Last Thursday, the Trump administration released a controversial proposal that would allow 1.8 million Dreamers — undocumented immigrants who were brought to the United States as children — to pursue citizenship, but only in exchange for an end to family-based migration policies, the retirement of the diversity visa lottery, and the building of the border wall between the U.S. and Mexico. In Trump's first State of the Union Address this week, the president hinged his immigration reform rhetoric on the horrors of gang violence and terrorism as he reiterated points from last week's proposal and presented them as the four pillars of his immigration reform plan. "Americans are dreamers too," Trump said.
Journalist Laura Wides-Muñoz has been covering immigration issues for more than a decade from Miami, Cuba, Central America, and Los Angeles. This Friday at Books & Books in Coral Gables, Wides-Muñoz will release her first book, The Making of a Dream: How a Group of Young Undocumented Immigrants Helped Change What It Means to Be American. The writer will discuss her research with Felipe Sousa-Rodriguez and Maria Rodriguez from the Florida Immigrant Coalition in a conversation moderated by Tim Padgett of WLRN.
Wides-Muñoz describes the story she wrote for the Associated Press that inspired the book. “In 2010, I was sitting in church when Carlos Roa, Gabby Pacheco, Isabel Sousa-Rodriguez, and Felipe Sousa-Rodriguez were doing their walk from Miami to D.C. and I was looking for a New Year’s story,” she says. The group was taking part in the 1,500-mile march from Miami to Washington dubbed the “Trail of Dreams.”
“There was something about these kids that really spoke to me. They spoke without an accent, went to Miami Dade [College], and were like other American kids that I knew. After I did that story, I kept following them,” says Wides-Muñoz, who's now a senior story editor at Univision’s English-language TV network, Fusion.
The Making of a Dream follows the stories of five Dreamers: Hareth Andrade-Ayala from Bolivia, Dario Guerrero Meneses from Mexico, Felipe Sousa-Rodriguez from Brazil, Marie Deel from Costa Rica, and Alex Aldana from Mexico. The activists arrived in the United States with their families at varying ages, from 2 to 16 years old, between 1991 and 2003. The other activists from the original “Trail of Dreams” article are also followed in the story.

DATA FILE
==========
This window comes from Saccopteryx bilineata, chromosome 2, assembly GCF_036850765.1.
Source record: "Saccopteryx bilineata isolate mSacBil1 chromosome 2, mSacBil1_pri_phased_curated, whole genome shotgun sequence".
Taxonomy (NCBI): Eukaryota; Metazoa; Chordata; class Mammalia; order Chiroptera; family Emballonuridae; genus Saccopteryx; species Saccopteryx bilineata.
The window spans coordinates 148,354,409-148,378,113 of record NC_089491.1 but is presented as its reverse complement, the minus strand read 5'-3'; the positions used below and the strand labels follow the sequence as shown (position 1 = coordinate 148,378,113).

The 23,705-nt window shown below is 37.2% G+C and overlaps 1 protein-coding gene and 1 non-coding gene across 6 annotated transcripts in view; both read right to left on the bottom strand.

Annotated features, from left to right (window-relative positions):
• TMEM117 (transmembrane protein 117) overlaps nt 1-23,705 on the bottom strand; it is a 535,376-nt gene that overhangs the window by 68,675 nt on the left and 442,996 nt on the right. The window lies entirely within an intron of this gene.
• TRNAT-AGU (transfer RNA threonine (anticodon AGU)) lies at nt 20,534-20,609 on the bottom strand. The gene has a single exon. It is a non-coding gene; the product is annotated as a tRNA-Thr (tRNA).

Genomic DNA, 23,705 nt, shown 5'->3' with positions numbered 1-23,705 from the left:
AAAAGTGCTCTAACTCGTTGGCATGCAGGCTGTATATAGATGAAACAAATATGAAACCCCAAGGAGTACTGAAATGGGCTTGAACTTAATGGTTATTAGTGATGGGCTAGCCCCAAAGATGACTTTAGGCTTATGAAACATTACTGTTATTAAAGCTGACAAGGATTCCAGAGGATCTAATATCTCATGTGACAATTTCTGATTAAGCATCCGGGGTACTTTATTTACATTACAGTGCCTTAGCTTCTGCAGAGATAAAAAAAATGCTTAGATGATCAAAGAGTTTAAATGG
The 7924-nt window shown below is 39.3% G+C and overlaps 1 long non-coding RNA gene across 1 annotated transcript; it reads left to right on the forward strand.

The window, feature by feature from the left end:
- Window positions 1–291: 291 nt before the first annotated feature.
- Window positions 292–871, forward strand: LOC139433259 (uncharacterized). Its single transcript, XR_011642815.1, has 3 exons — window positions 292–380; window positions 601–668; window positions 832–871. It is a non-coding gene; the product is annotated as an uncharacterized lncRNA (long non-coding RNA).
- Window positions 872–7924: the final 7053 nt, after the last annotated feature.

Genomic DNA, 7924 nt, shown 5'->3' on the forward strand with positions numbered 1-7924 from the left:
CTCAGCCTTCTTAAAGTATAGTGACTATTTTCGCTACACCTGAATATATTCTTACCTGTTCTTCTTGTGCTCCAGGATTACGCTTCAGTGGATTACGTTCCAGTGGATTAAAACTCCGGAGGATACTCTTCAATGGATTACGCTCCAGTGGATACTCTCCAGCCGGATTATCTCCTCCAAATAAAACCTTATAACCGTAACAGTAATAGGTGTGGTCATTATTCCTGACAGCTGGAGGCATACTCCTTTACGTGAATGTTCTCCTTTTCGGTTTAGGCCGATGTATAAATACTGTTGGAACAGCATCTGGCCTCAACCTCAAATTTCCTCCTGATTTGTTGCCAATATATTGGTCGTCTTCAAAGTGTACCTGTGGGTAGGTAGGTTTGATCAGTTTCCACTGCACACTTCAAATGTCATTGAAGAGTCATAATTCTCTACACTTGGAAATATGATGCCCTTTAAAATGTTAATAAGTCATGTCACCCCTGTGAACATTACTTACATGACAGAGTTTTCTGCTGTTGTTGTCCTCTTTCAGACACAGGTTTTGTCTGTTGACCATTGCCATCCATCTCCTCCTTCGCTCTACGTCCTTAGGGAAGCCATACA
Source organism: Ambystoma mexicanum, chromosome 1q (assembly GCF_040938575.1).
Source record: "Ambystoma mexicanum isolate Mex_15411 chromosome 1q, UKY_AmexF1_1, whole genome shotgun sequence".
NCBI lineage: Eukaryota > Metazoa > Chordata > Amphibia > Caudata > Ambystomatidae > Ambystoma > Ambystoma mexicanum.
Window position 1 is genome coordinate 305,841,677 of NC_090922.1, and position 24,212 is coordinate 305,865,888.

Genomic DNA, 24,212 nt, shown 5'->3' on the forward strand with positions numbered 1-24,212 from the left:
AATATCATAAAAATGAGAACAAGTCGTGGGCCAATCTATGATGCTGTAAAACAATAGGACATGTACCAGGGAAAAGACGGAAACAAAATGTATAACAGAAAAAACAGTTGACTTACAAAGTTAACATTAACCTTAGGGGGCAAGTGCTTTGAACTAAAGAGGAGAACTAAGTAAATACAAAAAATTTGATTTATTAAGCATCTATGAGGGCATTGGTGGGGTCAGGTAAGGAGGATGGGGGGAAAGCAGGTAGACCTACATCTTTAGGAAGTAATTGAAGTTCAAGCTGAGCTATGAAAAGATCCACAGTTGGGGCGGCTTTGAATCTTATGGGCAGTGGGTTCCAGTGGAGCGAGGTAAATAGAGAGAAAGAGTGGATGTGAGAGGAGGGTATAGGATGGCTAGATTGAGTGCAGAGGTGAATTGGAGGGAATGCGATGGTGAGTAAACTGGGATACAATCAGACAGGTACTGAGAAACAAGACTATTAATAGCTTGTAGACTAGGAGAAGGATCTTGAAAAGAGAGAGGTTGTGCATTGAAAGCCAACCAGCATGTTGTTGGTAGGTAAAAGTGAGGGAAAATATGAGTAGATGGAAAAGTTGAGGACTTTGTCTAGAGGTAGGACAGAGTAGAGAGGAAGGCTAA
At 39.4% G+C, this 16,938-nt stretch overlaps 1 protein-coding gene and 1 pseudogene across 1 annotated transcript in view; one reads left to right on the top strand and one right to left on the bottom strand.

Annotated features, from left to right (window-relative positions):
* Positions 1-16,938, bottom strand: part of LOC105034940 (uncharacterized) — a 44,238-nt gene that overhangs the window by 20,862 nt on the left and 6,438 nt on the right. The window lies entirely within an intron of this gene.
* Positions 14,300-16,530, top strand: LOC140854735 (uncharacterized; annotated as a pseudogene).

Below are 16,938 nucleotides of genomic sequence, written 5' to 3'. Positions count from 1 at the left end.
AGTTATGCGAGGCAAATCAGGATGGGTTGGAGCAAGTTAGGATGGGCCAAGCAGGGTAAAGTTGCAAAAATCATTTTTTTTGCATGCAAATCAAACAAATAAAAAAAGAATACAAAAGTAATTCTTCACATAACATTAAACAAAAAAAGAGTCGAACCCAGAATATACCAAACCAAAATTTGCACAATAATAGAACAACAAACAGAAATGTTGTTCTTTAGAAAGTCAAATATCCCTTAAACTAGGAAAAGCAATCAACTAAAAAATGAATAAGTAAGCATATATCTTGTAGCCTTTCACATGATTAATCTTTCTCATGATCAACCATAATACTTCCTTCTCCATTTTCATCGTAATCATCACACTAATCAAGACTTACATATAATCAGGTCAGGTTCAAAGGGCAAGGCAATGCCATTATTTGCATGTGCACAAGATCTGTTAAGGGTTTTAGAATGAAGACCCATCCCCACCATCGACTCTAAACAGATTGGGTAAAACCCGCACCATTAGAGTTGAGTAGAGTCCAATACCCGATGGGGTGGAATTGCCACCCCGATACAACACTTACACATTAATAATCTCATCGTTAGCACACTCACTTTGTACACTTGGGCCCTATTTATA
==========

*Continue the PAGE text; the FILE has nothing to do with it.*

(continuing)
The book documents the lives of the activists as they risk their safety to reveal their statuses as undocumented immigrants in order to spur change in immigration policy and public perception of them and those they represent. The narrative begins in 2000 and covers the journeys of its characters through the 9/11 terrorist attacks, the wars in Iraq and Afghanistan, and the Obama administration’s DACA policy and ends with the 2016 presidential election and the first few months of Trump's tenure.
If you like this story, consider signing up for our email newsletters.
SHOW ME HOW
You have successfully signed up for your selected newsletter(s) - please keep an eye on your mailbox, we're movin' in!
“Clearly, I think the book shows that we have these young undocumented immigrants in this country and most Americans agree that it is a waste of resources and amoral to do nothing for them... If you grow up here and consider yourself an American, if we rely on your labor and happily take your taxes, then at some point, we have to recognize that you are part of this country,” Wides-Muñoz says. “These young people are showing that what it means to be American is to be engaged... to be involved.”
Ultimately, the book explores the power of young people to make a difference in American society. “I was inspired by the whole movement, not just immigrants, but young people in general... Young people can still make a change and can still have an impact if they don’t do it alone. All of those different people... come together to make a movement. There is no one voice, no one person,” she says.
“There is so much misinformation [about immigration]... I hope the book reaches behind the choir... [and] educates peoples and fosters more
The Making of a Dream by Laura Wides-Muñoz. 6:30 p.m. Friday, February 2, at Books & Books, 265 Aragon Ave., Coral Gables; 305-442-4408; booksandbooks.com. Admission is free.